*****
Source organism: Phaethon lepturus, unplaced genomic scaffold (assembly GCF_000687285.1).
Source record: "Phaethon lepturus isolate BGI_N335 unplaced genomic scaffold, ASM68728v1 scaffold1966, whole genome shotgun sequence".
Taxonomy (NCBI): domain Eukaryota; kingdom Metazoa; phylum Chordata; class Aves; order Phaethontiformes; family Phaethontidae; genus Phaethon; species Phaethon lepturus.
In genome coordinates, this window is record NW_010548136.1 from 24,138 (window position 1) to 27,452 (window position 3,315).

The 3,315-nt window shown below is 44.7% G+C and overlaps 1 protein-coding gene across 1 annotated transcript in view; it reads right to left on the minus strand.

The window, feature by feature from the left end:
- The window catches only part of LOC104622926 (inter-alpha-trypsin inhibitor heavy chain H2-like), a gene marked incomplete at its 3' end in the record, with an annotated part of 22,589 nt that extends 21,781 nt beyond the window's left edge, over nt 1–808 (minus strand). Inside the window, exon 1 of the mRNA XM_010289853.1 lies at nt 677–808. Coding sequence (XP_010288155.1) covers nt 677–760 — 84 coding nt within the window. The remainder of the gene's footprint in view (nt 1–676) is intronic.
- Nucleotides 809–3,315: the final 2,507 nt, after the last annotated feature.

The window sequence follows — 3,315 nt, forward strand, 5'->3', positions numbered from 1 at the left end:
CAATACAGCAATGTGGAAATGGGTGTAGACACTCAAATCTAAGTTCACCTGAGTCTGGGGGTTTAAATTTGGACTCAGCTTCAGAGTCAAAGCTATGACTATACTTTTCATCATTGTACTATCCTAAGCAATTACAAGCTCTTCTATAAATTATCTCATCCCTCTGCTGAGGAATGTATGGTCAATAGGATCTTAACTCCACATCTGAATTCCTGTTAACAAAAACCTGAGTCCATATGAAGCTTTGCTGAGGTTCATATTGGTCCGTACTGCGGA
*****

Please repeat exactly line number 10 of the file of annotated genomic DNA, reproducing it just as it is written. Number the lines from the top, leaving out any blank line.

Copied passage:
CAATACAGCAATGTGGAAATGGGTGTAGACACTCAAATCTAAGTTCACCTGAGTCTGGGGGTTTAAATTTGGACTCAGCTTCAGAGTCAAAGCTATGACTATACTTTTCATCATTGTACTATCCTAAGCAATTACAAGCTCTTCTATAAATTATCTCATCCCTCTGCTGAGGAATGTATGGTCAATAGGATCTTAACTCCACATCTGAATTCCTGTTAACAAAAACCTGAGTCCATATGAAGCTTTGCTGAGGTTCATATTGGTCCGTACTGCGGA